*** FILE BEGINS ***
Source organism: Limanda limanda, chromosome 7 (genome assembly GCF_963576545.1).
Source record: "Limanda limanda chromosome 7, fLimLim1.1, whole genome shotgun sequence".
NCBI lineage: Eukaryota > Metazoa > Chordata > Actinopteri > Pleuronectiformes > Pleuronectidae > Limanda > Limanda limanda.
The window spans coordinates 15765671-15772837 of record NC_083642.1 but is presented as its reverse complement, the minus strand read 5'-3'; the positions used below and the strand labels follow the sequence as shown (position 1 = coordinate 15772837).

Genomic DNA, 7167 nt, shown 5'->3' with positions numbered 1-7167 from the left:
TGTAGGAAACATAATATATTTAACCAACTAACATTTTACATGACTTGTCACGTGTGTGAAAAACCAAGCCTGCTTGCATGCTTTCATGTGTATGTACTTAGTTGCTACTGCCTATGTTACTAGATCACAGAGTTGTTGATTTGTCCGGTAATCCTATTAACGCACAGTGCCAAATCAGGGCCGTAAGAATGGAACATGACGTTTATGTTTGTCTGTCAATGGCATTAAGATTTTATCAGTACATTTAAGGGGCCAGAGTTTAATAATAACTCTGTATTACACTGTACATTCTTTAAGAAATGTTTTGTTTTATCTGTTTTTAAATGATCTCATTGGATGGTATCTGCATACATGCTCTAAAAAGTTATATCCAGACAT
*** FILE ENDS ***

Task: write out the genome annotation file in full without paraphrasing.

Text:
Source organism: Limanda limanda, chromosome 7 (genome assembly GCF_963576545.1).
Source record: "Limanda limanda chromosome 7, fLimLim1.1, whole genome shotgun sequence".
NCBI lineage: Eukaryota > Metazoa > Chordata > Actinopteri > Pleuronectiformes > Pleuronectidae > Limanda > Limanda limanda.
The window spans coordinates 15765671-15772837 of record NC_083642.1 but is presented as its reverse complement, the minus strand read 5'-3'; the positions used below and the strand labels follow the sequence as shown (position 1 = coordinate 15772837).

Genomic DNA, 7167 nt, shown 5'->3' with positions numbered 1-7167 from the left:
TGTAGGAAACATAATATATTTAACCAACTAACATTTTACATGACTTGTCACGTGTGTGAAAAACCAAGCCTGCTTGCATGCTTTCATGTGTATGTACTTAGTTGCTACTGCCTATGTTACTAGATCACAGAGTTGTTGATTTGTCCGGTAATCCTATTAACGCACAGTGCCAAATCAGGGCCGTAAGAATGGAACATGACGTTTATGTTTGTCTGTCAATGGCATTAAGATTTTATCAGTACATTTAAGGGGCCAGAGTTTAATAATAACTCTGTATTACACTGTACATTCTTTAAGAAATGTTTTGTTTTATCTGTTTTTAAATGATCTCATTGGATGGTATCTGCATACATGCTCTAAAAAGTTATATCCAGACAT